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No. 2 (Autumn)

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Cecil M. Robeck, Jr.: "On Becoming a Christian"

This paper reviews the fifth round of discussions in the International Roman Catholic – Pentecostal Dialogue by closely following and analyzing the final report “On Becoming a Christian: Insights from Scripture and the Patristic Writings”. Beginning with an introduction about the dialogue as a whole and some remarks regarding the selection of the subject for the fifth round, the analysis focuses on the five main sections on the report. After laying out the difficulties and differences as well as the agreements and similarities that were discovered in the fifth round, the hope is expressed that the International Roman Catholic – Pentecostal Dialogue has laid a strong foundation on which another generation of ecumenists will be able to build.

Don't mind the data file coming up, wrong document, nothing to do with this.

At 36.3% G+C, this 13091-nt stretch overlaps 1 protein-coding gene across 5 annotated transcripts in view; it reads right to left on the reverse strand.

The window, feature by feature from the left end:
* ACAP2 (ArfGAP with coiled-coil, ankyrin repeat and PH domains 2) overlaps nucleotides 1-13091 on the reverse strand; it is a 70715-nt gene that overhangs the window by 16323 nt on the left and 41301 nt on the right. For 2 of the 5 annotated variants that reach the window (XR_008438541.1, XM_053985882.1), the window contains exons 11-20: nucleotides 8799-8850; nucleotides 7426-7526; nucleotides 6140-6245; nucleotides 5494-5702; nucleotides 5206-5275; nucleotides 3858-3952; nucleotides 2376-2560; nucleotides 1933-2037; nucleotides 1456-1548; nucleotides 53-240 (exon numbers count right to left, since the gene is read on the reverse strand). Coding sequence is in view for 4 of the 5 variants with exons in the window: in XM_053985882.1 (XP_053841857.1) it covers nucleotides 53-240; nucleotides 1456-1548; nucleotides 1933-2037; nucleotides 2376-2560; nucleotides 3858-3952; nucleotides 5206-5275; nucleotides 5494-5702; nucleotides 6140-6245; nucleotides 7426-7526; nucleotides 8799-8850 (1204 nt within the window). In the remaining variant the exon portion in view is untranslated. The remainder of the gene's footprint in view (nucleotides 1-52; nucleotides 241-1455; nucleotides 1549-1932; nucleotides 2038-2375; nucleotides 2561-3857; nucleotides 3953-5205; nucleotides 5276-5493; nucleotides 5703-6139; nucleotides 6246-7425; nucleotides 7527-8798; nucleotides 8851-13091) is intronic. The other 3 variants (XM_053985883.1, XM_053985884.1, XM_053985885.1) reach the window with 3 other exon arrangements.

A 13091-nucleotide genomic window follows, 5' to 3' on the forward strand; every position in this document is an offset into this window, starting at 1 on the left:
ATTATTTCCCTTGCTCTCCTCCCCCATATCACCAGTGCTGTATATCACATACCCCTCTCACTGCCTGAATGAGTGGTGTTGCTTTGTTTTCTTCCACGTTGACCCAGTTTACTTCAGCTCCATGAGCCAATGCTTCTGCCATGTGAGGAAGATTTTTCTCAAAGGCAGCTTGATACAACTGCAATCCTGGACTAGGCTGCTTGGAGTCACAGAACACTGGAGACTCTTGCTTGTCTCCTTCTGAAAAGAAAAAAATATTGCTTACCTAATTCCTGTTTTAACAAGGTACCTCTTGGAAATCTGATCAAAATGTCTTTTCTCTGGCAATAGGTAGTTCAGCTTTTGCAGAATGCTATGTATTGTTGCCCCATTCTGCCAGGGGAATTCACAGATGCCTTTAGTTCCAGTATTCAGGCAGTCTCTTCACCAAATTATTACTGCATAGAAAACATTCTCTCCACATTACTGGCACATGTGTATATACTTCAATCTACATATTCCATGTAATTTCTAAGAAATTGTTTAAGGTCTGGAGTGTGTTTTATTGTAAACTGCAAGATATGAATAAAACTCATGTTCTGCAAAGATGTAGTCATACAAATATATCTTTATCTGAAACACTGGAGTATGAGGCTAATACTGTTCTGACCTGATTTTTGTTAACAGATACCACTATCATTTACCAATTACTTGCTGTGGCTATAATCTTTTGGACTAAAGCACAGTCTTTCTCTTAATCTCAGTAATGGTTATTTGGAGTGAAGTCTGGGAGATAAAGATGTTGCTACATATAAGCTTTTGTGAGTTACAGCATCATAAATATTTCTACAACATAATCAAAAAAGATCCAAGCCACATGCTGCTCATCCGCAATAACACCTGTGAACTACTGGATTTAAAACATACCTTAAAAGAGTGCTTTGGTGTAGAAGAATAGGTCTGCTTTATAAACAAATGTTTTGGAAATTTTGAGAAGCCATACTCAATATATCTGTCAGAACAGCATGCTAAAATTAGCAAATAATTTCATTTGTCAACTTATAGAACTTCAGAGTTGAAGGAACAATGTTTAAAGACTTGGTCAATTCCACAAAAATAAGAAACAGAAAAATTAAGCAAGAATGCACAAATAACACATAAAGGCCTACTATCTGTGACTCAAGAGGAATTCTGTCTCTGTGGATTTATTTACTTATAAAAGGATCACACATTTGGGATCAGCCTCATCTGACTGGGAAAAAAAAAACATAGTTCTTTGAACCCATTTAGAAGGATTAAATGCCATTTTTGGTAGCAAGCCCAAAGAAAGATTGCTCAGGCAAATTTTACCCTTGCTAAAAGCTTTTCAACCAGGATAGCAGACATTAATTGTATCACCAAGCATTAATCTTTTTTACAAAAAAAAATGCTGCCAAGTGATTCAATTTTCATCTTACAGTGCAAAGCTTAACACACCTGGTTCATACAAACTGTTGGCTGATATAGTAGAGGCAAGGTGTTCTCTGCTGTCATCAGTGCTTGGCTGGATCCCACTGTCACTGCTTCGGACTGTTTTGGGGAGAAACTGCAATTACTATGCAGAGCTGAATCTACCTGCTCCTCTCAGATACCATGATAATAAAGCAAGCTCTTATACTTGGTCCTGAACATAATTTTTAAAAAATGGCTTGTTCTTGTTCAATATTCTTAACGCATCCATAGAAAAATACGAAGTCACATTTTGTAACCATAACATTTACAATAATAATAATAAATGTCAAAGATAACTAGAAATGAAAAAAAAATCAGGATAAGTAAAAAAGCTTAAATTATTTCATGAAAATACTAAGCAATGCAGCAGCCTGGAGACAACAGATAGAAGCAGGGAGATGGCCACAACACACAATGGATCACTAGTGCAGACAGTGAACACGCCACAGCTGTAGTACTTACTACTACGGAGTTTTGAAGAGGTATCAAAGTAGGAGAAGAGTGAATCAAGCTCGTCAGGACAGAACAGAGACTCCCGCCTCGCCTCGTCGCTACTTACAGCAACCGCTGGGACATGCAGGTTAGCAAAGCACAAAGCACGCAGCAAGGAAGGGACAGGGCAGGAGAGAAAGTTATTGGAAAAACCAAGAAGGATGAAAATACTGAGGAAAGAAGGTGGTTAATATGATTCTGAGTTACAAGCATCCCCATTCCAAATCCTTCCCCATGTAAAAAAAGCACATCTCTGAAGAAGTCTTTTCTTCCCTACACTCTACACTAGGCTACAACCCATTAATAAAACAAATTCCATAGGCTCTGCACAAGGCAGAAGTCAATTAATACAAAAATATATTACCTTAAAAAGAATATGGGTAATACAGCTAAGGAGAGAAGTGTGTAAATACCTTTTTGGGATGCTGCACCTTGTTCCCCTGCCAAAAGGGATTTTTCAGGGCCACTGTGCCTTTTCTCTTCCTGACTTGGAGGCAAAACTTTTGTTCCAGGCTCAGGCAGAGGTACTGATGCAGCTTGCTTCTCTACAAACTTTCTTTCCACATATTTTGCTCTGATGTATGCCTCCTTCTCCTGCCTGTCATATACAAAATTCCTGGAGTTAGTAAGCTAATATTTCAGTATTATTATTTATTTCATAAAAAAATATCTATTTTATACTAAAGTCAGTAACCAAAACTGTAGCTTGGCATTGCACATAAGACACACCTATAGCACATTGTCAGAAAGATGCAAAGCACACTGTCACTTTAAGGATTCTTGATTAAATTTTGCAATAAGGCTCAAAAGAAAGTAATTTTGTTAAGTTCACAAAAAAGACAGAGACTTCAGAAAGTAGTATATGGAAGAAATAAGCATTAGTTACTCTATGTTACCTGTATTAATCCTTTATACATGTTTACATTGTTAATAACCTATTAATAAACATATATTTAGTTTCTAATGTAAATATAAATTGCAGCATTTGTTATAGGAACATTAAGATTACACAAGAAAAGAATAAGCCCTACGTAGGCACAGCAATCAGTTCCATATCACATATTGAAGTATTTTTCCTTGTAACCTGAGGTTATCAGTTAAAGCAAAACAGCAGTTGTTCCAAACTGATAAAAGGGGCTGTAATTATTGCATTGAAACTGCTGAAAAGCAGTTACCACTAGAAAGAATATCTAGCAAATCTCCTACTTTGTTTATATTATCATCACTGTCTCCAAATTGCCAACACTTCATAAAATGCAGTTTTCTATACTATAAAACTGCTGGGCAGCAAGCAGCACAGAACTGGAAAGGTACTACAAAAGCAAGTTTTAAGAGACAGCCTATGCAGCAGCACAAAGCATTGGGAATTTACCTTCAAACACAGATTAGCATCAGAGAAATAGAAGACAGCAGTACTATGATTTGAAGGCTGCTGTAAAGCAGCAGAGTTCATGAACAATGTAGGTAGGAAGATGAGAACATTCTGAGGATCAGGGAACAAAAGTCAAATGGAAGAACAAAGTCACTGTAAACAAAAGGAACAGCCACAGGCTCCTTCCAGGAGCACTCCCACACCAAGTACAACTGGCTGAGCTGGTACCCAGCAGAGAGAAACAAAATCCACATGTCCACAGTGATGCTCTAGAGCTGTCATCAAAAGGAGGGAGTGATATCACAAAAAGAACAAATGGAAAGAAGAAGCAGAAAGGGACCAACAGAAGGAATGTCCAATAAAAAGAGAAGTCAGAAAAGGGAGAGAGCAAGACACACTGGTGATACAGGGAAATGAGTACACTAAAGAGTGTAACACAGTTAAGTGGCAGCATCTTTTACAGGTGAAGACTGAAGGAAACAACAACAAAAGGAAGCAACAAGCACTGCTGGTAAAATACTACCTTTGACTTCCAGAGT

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Richard Burgess: Nigerian Pentecostal Theology in Global Perspective

This paper discusses the nature of Nigerian Pentecostal theology and its contributions to intercultural theology, with particular reference to deliverance and success-oriented theologies. It suggests that Nigerian Pentecostal theologies resonate with the search for spiritual power in traditional piety. However, they are elaborated in forms that are consistent with global Pentecostal culture and modern modes of living, and are practical and progressive in orientation.

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Gerald W. King: Streams of Convergence

This paper sketches a broad outline of the relationships governing fundamentalism, modernism, and Pentecostalism in the first half of the twentieth century in the United States. Fundamentalism and Pentecostalism were tangentially aligned through a common nineteenth century evangelical ethos via the holiness movement. Modernism shared with Pentecostalism certain aspects of Pietism but diverged dramatically in its rationalistic approach to Scripture. Fundamentalism and modernism agreed in this rationalist endeavour but parted over the role of the supernatural in Christianity. A mutual distrust of modernism and their shared evangelical ethos led ultimately to cooperation between fundamentalists and Pentecostals by the beginnings of World War II.

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